Willie Sutton, the bank robber, has much to teach us about coding. After he was finally captured by the authorities he was asked by a reporter why he robbed banks. As it is attributed (very likely misquoted but who cares - don’t let the truth interrupt a good story), he replied, “because that’s where the money is”. Similarly for you, the aspiring data analyst, one must to learn to code because that’s where the data is.
The data is not of course in the code, but in order to access the data one needs to code. Why can’t I use Excel, you ask? Well you certainly can, and I certainly would urge you to continue to do so. However, you cannot only use Excel. That simply won’t do.
Excel is perfect when your data is in a spreadsheet. If your data is in a database, from an API, sitting on a website, or in pretty much any other format than a spreadsheet, Excel will not be much help. I think you already knew this in your heart. Take a second and let it sink in.
Most introductions to coding for data analysis do not suggest you should continue to use Excel. As someone who lacks an analytical mind (not a problem solver here), I find it abhorrent that I should simply let go of the hard work I’ve done in Excel learning to analyze data. I have trouble enough translating the analysis I want to do in my mind into Excel formulas. Adding new tools, let alone learning to analyze data with code is a gargantuan challenge.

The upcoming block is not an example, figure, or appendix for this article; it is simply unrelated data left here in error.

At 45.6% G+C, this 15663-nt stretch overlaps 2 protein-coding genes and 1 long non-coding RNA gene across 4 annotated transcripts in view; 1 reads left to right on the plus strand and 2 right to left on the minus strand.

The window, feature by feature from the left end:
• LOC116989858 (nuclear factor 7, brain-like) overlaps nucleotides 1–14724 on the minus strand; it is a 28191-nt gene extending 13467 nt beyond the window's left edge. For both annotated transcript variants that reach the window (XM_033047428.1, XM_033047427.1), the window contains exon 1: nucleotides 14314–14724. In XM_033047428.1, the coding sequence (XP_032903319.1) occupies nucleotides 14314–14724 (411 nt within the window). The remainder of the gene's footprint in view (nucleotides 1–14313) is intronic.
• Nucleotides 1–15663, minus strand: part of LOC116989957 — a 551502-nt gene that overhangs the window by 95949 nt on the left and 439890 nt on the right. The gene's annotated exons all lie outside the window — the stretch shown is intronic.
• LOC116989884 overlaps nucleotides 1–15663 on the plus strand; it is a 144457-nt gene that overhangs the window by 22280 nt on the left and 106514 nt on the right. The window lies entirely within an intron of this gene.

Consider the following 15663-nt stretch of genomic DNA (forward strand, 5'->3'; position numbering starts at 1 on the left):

It is also, in my not so humble opinion, an unnecessary challenge. Excel is a fine tool for data analysis. And let’s be honest, most Excel users do not maximize the computational complexity or push the memory limits of Excel. For most users, receiving data from previously inaccessible sources would be the greatest boon to their analytical efforts.
So let’s start there. Excel sucks when the data you want is not in a spreadsheet. This is where coding will be so beneficial to you. Without learning much of anything about programming or computer science, you can use code to gather and format data for use in Excel. I’m not saying that it will be easy, but it certainly is not as hard as you think.
Think of any handyman’s toolbox. While there are certainly tools the handyman knows better than others, the handyman knows that the right tool for the job is the best strategy to solving a problem.
Using toolboxes like Python or the Linux command line, you will be exposed to numerous tools. This can become overwhelming. Learning to Google “How to read JSON in Python?” or “How to read HTML in Linux?” will allow you to pick the best tool for the job. Further, you will often find that the code you need has been presented in a StackOverflow answer. You may find you do more copying and pasting than writing. This is not a bad thing.